BEST Labbers Danny Wilson and Julien Caubel are working on a black carbon-sensing platform that will contain a low cost nano aethalometer and be launched from high altitude balloons.The first successful launch of the black carbon-sensing balloon platform (without the aethalomiter as it is still under development) was launched from IIT Kanpur this last Thursday, September 25th. The project was developed in partnership with Professor Sachi Tripathi's lab at IIT Kanpur and the other team members from India are: Abhinav Saksena and Advait Kumar at IIT Delhi and Vipul Lalchandi at IIT Kanpur. Danny Wilson is in India for a year funded by a Fulbright-NehruFellowship. See video of the launch.
The NASA Ames SUPERball Tensegrity Tensegrity project was the first team to ever bring and operate a robot during a review session at NASA Headquarters (9-26-2014) under the NASA Innovative Advanced Concepts (NIAC) program. The robot was none other than the UC Berkeley BEST (Berkeley Emergent Space Tensegrities) Rapid Prototyping Kit. To demonstrate that the concept could be packed into tight space travel, our robot was carried by Adrian Agogino in a suitcase in packed luggage on his flight to D.C. Our kit was also demostrated at DARPA headquarters. They had to collapse it partially to fit through the X-ray macine, demonstrating that our quick release rod ends were fast and easy to operate.
A video of the UC Berkeley part of the research was also featured with BEST lab members describing their contributions to the research. Check out our new YouTube channel addition.
From the Capacitor website: What does the act of creativity look like? San Francisco’s internationally acclaimed science and technology dance company Capacitor tackles this question head-on in the world premiere of “Synaptic Motion.” Conceived and choreographed by Artistic Director Jodi Lomask, this multi-sensory experience is informed by brain scans taken at the UCSF Neuroscape Lab to capture the mind during the act of choreography. See video of Jodi Lomask and go behind the scenes with her to learn how the dancers, designers, and scientists collaborated to create Synaptic Motion.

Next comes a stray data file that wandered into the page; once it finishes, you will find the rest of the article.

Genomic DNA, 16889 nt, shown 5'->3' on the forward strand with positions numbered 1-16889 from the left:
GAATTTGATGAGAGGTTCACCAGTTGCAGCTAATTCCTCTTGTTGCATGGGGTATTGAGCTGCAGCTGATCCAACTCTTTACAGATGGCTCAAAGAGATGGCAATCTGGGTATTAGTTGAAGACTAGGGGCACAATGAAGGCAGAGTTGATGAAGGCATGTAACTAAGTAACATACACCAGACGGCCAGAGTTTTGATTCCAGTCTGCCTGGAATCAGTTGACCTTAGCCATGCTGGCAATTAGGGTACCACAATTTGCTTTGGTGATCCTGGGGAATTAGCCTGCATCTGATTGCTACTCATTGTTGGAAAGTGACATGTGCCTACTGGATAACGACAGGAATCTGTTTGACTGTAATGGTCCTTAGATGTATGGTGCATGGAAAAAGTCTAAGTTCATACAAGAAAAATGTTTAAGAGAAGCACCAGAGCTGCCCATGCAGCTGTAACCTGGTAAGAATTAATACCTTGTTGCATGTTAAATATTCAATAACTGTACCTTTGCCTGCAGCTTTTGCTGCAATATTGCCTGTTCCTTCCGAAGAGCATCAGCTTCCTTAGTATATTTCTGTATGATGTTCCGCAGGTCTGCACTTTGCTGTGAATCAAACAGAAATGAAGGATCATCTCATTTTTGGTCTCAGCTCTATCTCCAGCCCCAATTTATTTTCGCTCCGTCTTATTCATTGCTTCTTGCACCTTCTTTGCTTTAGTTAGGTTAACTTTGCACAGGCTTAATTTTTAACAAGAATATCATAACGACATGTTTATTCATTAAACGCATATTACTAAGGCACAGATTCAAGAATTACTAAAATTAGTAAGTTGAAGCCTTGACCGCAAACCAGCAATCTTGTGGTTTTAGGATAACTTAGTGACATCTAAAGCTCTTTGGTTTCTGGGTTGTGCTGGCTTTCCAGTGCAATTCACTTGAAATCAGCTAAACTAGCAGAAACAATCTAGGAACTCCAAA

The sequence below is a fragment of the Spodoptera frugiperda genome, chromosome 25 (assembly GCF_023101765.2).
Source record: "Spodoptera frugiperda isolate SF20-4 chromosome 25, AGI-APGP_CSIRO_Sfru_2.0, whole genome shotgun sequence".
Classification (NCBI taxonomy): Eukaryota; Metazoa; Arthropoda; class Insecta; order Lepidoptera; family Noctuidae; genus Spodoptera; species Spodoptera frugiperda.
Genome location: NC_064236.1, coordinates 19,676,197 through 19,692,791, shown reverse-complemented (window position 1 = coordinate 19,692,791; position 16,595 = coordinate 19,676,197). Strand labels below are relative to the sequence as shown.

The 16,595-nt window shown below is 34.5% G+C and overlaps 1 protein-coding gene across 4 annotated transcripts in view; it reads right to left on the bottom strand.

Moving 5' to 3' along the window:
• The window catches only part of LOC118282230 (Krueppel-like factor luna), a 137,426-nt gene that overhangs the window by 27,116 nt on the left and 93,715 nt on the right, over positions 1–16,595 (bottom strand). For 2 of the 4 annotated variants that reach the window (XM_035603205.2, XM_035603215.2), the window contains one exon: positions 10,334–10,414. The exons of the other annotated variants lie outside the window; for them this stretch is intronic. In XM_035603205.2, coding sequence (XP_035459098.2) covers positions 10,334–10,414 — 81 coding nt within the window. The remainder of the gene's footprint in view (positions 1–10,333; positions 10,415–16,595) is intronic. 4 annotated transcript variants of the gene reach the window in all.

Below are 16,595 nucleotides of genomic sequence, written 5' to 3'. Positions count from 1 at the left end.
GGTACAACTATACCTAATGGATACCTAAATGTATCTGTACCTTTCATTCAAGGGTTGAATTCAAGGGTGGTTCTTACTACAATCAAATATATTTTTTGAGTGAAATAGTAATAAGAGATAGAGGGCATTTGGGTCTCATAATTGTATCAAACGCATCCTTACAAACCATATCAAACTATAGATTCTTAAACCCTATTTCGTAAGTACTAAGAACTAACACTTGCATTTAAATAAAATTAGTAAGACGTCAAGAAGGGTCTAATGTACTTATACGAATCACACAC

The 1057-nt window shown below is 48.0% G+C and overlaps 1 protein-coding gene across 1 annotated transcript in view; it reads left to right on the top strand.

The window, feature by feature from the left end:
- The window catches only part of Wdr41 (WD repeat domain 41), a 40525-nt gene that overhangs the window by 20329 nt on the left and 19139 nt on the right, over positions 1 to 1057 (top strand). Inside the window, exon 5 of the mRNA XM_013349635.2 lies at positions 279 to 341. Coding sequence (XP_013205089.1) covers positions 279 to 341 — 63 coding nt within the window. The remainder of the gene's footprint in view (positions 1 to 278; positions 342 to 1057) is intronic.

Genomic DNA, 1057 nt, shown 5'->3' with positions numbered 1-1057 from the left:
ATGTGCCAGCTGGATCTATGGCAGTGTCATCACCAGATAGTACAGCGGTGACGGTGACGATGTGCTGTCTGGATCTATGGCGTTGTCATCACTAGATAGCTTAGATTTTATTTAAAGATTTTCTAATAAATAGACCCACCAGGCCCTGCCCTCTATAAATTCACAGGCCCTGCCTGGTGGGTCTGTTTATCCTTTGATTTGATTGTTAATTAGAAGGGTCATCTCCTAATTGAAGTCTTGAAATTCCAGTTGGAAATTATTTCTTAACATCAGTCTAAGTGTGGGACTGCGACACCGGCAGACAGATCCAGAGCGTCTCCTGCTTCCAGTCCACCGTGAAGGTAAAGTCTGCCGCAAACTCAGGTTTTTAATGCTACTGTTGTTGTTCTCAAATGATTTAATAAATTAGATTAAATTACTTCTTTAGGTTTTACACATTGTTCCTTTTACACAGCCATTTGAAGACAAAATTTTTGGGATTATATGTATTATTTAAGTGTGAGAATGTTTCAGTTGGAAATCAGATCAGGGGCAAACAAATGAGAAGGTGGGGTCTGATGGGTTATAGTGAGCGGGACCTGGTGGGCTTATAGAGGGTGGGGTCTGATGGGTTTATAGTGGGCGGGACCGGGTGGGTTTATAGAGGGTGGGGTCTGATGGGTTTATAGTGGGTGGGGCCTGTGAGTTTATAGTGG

Yerba Buena Center for the Arts
BEST Tensegrity Robot Pictured in Popular Science & Discovery: This Weird Tumbleweed Robot Might Change Planetary Exploration
A rolling sphere of rods and cables being developed by NASA takes a lickin' and keeps on ticking': A recent Popular Science article discusses our tensegrity robot project with NASA Ames. The photo is of UC Berkeley's Tensegrity Robot: constructed from our rapid prototyping kit (photo taken by Kyunam Kim). Professor Alice M. Agogino and her students are working with NASA Ames to develop "a low-cost, easy-to-use tensegrity robotics kits to make it easy for people to put together new tensegrity robots, for students and researchers to tinker around with them," Vytas SunSpiral from NASA Ames says. "We want to get people around the world exploring this revolutionary concept to help break new ground."
See the video on the Discovery Channel featuring the project, with ME undergraduate students Aliakbar Toghyan, Borna Dehghani, Laqshya Taneja, and Ian Matthew Krase, graduate students Andrew Sabelhaus and Kyunam Kim and recent ME graduate Deaho Moon.